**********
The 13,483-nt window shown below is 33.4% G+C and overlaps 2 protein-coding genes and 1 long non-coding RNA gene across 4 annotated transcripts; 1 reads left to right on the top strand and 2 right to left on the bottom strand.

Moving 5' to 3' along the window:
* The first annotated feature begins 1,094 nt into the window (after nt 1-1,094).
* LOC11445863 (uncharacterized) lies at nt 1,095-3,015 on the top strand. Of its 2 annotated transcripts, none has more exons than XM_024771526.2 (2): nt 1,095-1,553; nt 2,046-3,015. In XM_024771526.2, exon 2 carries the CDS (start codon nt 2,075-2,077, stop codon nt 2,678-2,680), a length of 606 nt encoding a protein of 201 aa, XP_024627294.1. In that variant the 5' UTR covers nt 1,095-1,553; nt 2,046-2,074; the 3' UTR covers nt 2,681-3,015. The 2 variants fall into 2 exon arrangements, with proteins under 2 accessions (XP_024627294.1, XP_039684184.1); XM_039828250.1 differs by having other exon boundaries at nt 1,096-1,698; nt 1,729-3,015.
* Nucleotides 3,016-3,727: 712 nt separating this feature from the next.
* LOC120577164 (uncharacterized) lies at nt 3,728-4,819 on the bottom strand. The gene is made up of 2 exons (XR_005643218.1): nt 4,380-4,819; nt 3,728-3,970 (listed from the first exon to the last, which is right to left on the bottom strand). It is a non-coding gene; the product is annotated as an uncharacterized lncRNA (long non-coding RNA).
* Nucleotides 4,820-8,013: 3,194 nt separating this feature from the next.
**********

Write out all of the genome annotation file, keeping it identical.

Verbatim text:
The 13,483-nt window shown below is 33.4% G+C and overlaps 2 protein-coding genes and 1 long non-coding RNA gene across 4 annotated transcripts; 1 reads left to right on the top strand and 2 right to left on the bottom strand.

Moving 5' to 3' along the window:
* The first annotated feature begins 1,094 nt into the window (after nt 1-1,094).
* LOC11445863 (uncharacterized) lies at nt 1,095-3,015 on the top strand. Of its 2 annotated transcripts, none has more exons than XM_024771526.2 (2): nt 1,095-1,553; nt 2,046-3,015. In XM_024771526.2, exon 2 carries the CDS (start codon nt 2,075-2,077, stop codon nt 2,678-2,680), a length of 606 nt encoding a protein of 201 aa, XP_024627294.1. In that variant the 5' UTR covers nt 1,095-1,553; nt 2,046-2,074; the 3' UTR covers nt 2,681-3,015. The 2 variants fall into 2 exon arrangements, with proteins under 2 accessions (XP_024627294.1, XP_039684184.1); XM_039828250.1 differs by having other exon boundaries at nt 1,096-1,698; nt 1,729-3,015.
* Nucleotides 3,016-3,727: 712 nt separating this feature from the next.
* LOC120577164 (uncharacterized) lies at nt 3,728-4,819 on the bottom strand. The gene is made up of 2 exons (XR_005643218.1): nt 4,380-4,819; nt 3,728-3,970 (listed from the first exon to the last, which is right to left on the bottom strand). It is a non-coding gene; the product is annotated as an uncharacterized lncRNA (long non-coding RNA).
* Nucleotides 4,820-8,013: 3,194 nt separating this feature from the next.